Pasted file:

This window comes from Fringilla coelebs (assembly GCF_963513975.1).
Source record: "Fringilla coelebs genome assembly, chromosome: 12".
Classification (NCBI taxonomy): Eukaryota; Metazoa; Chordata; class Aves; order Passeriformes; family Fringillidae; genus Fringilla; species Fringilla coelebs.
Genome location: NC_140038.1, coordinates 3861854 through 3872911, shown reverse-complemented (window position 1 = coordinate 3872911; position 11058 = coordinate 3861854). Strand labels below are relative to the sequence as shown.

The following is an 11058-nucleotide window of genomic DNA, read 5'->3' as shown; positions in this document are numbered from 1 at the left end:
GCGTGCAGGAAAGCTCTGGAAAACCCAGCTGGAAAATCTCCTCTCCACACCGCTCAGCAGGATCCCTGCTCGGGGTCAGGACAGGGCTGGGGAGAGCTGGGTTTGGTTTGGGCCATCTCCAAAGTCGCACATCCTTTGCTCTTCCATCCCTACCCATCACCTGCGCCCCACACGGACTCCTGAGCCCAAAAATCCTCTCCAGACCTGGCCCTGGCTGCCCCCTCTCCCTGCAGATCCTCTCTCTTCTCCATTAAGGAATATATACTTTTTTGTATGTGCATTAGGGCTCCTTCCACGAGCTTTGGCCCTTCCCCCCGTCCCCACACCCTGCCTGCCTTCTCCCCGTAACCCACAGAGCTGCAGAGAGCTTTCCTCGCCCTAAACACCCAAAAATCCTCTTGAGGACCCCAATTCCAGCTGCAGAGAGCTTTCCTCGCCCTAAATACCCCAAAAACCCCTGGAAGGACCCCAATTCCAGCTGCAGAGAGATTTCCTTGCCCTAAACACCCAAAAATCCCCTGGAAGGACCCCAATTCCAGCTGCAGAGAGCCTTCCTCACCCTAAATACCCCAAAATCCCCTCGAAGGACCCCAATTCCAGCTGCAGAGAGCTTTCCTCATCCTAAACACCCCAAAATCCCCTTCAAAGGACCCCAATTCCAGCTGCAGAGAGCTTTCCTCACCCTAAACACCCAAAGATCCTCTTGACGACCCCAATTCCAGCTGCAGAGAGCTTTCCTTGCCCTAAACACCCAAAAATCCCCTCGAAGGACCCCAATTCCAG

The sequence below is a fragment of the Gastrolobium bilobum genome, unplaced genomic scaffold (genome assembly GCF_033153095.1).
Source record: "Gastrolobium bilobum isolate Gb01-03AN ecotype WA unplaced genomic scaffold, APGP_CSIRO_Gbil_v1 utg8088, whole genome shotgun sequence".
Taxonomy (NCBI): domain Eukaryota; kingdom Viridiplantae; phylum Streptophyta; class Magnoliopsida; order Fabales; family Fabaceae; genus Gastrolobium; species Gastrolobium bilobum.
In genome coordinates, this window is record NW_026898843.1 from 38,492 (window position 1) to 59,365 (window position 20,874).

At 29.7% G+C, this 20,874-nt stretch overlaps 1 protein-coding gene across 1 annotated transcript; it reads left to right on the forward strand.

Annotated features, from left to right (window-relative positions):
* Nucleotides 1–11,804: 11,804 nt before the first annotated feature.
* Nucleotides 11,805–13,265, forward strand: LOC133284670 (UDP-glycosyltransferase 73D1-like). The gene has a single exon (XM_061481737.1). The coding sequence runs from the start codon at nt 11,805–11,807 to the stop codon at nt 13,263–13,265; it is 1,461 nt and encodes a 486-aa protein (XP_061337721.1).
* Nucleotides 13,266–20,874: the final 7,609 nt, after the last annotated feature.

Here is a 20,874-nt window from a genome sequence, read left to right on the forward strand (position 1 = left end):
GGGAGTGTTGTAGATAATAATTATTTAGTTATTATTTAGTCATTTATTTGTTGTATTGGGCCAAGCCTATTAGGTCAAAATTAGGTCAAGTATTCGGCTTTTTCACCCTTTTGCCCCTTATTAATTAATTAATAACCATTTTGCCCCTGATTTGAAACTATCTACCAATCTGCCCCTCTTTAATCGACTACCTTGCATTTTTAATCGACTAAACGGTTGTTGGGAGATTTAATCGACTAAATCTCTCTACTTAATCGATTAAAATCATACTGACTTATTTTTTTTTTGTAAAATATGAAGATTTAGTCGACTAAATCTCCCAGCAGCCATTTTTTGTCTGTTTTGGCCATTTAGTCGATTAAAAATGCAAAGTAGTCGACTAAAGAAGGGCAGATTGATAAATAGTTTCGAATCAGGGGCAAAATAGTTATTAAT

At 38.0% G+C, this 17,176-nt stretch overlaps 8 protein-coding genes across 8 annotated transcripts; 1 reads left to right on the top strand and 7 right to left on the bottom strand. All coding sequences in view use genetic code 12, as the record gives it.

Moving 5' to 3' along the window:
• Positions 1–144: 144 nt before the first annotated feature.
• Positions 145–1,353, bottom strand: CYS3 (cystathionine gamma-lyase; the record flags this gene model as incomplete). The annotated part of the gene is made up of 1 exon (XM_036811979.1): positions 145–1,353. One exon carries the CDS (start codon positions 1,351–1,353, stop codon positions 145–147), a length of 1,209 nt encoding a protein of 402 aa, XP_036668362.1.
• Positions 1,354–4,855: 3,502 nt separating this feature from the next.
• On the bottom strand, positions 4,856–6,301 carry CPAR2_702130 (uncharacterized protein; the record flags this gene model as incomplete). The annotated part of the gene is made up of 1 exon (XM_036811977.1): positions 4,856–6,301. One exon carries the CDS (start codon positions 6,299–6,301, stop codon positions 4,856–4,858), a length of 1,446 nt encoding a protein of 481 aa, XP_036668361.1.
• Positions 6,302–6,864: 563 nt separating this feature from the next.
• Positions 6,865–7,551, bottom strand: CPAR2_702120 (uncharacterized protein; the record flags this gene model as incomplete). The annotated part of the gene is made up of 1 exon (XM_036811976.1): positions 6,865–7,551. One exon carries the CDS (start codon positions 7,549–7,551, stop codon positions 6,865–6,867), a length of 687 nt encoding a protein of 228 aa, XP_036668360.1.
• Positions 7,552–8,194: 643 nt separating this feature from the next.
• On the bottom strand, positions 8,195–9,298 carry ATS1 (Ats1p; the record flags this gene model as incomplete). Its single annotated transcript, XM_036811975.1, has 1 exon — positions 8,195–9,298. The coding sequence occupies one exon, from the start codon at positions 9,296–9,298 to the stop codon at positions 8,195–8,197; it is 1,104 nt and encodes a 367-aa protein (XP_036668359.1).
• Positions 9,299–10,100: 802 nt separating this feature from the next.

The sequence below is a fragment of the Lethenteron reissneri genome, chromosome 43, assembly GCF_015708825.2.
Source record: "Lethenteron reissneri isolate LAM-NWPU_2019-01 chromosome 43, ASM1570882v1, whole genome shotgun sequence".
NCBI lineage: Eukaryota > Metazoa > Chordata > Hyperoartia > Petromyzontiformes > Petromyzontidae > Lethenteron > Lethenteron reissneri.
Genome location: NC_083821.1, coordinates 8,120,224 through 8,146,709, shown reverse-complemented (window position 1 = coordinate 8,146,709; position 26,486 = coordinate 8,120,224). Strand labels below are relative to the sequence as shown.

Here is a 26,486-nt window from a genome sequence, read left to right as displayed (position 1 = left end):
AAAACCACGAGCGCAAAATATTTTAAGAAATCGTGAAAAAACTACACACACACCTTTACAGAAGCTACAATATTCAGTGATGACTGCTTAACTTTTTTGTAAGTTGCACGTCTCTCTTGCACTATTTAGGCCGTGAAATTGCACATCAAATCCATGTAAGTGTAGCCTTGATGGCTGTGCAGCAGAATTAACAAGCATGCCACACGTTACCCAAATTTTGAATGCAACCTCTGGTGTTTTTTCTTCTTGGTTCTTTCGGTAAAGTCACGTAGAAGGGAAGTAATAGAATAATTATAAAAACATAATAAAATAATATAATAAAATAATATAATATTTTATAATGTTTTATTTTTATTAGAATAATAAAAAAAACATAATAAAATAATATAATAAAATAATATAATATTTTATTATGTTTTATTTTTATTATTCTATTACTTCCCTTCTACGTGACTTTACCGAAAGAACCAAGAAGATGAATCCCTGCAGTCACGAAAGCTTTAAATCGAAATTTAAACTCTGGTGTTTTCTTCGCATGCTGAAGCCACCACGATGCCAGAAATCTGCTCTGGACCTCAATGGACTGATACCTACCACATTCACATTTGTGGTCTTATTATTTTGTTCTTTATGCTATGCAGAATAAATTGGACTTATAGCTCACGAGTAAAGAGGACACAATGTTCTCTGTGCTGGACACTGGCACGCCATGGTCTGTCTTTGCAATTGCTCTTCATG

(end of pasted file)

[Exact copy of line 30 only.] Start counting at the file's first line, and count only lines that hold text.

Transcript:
Source record: "Lethenteron reissneri isolate LAM-NWPU_2019-01 chromosome 43, ASM1570882v1, whole genome shotgun sequence".